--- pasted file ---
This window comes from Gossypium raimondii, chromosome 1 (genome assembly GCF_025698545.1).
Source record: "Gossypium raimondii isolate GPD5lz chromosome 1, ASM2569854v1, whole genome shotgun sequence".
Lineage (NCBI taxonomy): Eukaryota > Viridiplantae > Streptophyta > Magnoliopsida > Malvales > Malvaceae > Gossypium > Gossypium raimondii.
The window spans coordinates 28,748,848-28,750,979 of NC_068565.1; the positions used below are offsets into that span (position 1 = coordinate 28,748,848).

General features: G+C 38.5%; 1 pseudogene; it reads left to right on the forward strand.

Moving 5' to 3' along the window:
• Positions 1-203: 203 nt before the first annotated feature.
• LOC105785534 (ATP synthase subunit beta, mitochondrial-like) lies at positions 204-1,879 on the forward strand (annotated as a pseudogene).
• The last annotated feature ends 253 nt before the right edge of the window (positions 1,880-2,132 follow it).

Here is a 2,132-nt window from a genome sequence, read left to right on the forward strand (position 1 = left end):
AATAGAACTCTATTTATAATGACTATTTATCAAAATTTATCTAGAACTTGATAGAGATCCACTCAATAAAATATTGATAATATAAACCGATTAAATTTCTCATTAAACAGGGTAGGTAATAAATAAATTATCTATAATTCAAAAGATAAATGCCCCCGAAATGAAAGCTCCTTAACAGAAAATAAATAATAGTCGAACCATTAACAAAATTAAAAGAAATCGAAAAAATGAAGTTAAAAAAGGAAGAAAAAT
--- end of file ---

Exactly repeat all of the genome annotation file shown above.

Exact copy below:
This window comes from Gossypium raimondii, chromosome 1 (genome assembly GCF_025698545.1).
Source record: "Gossypium raimondii isolate GPD5lz chromosome 1, ASM2569854v1, whole genome shotgun sequence".
Lineage (NCBI taxonomy): Eukaryota > Viridiplantae > Streptophyta > Magnoliopsida > Malvales > Malvaceae > Gossypium > Gossypium raimondii.
The window spans coordinates 28,748,848-28,750,979 of NC_068565.1; the positions used below are offsets into that span (position 1 = coordinate 28,748,848).

General features: G+C 38.5%; 1 pseudogene; it reads left to right on the forward strand.

Moving 5' to 3' along the window:
• Positions 1-203: 203 nt before the first annotated feature.
• LOC105785534 (ATP synthase subunit beta, mitochondrial-like) lies at positions 204-1,879 on the forward strand (annotated as a pseudogene).
• The last annotated feature ends 253 nt before the right edge of the window (positions 1,880-2,132 follow it).

Here is a 2,132-nt window from a genome sequence, read left to right on the forward strand (position 1 = left end):
AATAGAACTCTATTTATAATGACTATTTATCAAAATTTATCTAGAACTTGATAGAGATCCACTCAATAAAATATTGATAATATAAACCGATTAAATTTCTCATTAAACAGGGTAGGTAATAAATAAATTATCTATAATTCAAAAGATAAATGCCCCCGAAATGAAAGCTCCTTAACAGAAAATAAATAATAGTCGAACCATTAACAAAATTAAAAGAAATCGAAAAAATGAAGTTAAAAAAGGAAGAAAAAT